As if embodying the current state of labor exploitation, brand identity and the mutual strained embrace between China, the U.S. and Taiwan wasn't enough, now the controversy over conditions at Foxconn's iPod Nano factory has expanded to include the question of press freedom in China.
Bolstered by the Apple audit that found only minor infractions of Apple's "Code of Conduct," Foxconn decided to strike back. But it chose not to sue the U.K.'s Mail on Sunday, the original media venue that broke the story. Instead, the company has launched hostilities against a Shanghai business newspaper, First Financial Daily, and somehow convinced a Shenzhen court to agree to freeze the financial assets of two reporters. According to the invaluable EastWestSouthNorth, Foxconn was particularly annoyed at the newspaper's coining of a special phrase to describe FoxConn workers: "They work harder than mules; they eat worse than pigs; they rise earlier than roosters; they leave work later than 'young ladies'; they act more obedient than grandchildren; they look better than anyone else; they are older than anyone else after five years."
I suppose one can see why that would be aggravating, but Foxconn, a company few people outside the contract electronics manufacturing industry had heard about before the iPod story blew up, is not helping its international profile with its actions. The blogosphere instanteously unearthed a 2-year-old story recounting how Foxconn went after a Taiwanese journalist whose coverage displeased it. The pattern makes the story all the juicier, because it is entirely possible that both of the following are true: First Financial Daily got carried away in its reporting, and Foxconn is overreaching in attempting to quash unfavorable coverage.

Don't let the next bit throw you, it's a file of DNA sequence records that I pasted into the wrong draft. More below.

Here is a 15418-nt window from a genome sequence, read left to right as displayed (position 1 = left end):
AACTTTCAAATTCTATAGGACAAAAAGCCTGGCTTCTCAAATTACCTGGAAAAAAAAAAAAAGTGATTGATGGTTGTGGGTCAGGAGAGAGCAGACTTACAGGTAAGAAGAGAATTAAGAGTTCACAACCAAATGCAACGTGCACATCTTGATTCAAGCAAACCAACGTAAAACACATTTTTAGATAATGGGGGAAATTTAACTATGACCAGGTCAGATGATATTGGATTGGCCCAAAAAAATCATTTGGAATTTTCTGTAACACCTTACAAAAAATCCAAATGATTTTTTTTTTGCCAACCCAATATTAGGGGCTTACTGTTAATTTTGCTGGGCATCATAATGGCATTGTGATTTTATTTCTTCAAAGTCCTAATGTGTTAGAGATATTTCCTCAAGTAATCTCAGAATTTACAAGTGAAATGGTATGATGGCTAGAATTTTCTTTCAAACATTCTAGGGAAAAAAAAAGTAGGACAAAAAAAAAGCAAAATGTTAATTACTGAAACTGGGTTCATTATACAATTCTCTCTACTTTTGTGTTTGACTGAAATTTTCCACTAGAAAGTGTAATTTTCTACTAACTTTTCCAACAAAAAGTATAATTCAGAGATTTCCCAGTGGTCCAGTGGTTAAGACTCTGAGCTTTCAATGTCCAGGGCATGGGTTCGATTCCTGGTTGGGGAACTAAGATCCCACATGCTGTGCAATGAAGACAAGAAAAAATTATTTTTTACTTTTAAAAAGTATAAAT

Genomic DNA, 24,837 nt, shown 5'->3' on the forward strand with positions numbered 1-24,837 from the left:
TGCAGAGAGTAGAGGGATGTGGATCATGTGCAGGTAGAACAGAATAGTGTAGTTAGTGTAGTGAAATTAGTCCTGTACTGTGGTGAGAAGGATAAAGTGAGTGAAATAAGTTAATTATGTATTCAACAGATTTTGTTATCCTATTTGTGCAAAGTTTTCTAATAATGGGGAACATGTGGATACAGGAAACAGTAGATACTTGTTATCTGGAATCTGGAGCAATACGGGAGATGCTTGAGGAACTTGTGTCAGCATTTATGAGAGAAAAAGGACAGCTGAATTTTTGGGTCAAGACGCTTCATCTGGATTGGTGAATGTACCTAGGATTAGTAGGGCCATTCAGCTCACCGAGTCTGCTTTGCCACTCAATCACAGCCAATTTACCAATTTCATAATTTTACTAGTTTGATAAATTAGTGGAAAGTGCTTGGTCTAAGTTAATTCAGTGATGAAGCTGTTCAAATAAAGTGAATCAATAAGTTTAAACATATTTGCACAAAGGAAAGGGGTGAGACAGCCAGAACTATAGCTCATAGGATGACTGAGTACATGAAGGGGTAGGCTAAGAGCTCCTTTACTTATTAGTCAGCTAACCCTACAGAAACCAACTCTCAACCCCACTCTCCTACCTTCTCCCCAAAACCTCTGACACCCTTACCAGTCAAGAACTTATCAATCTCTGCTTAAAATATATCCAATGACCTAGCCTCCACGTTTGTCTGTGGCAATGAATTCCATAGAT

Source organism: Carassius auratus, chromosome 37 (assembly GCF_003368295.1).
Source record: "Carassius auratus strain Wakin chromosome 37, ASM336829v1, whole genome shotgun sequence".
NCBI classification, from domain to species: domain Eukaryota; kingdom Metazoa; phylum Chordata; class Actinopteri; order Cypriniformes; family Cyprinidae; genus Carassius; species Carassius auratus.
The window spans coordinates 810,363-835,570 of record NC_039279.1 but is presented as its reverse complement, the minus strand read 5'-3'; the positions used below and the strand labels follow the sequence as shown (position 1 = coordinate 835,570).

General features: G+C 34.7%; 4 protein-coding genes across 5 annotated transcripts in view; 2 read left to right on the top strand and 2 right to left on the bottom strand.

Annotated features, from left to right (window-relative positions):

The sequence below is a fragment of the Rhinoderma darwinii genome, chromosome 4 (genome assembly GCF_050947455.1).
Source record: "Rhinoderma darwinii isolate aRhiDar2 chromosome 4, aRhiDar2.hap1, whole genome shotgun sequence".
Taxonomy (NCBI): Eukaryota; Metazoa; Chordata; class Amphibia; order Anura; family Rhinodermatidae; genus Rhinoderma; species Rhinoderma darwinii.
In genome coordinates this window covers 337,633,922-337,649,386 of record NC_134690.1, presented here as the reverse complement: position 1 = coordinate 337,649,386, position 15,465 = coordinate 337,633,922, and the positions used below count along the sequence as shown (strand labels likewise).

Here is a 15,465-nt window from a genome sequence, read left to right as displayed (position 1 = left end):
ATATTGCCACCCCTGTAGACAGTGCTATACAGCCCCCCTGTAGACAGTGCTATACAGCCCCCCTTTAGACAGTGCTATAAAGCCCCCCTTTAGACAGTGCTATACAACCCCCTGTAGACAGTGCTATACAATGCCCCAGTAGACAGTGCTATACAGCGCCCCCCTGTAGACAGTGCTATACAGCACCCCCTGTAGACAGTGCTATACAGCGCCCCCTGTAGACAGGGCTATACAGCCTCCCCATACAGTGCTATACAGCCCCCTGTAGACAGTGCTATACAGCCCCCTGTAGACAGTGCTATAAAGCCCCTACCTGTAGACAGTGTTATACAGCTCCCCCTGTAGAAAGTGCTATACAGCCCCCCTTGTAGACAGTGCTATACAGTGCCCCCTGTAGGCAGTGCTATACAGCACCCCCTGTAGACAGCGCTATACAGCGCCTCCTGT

The affair is quickly becoming a major cause célèbre in the mainland Chinese media universe. And well it should: The ability of the Chinese press to report freely on labor conditions at a Taiwan-run factory in China is a critical marker on the way to a truly open society. The crucial question is whether Chinese courts have the maturity to strike the right balance between protecting a vigorous press and compensating corporate interests for inaccurate or libelous reporting.
Of course, at the moment, using the words "maturity" and "Chinese courts" in the same sentence is laughable, as witnessed by the sentencing of blind human rights advocate Chen Guangcheng and the ongoing judicial harassment of New York Times researcher Zhao Yan. But I am strangely heartened by this latest clash. Seeing that Sina News has a special section today on Foxconn and the media, reading reporter Wang You's personal account of the debacle, and watching as the news of the entire brouhaha circulates across the Net faster than the speed of light, it seems self-evident that we are watching the growing pains of a civil society. This story is only beginning.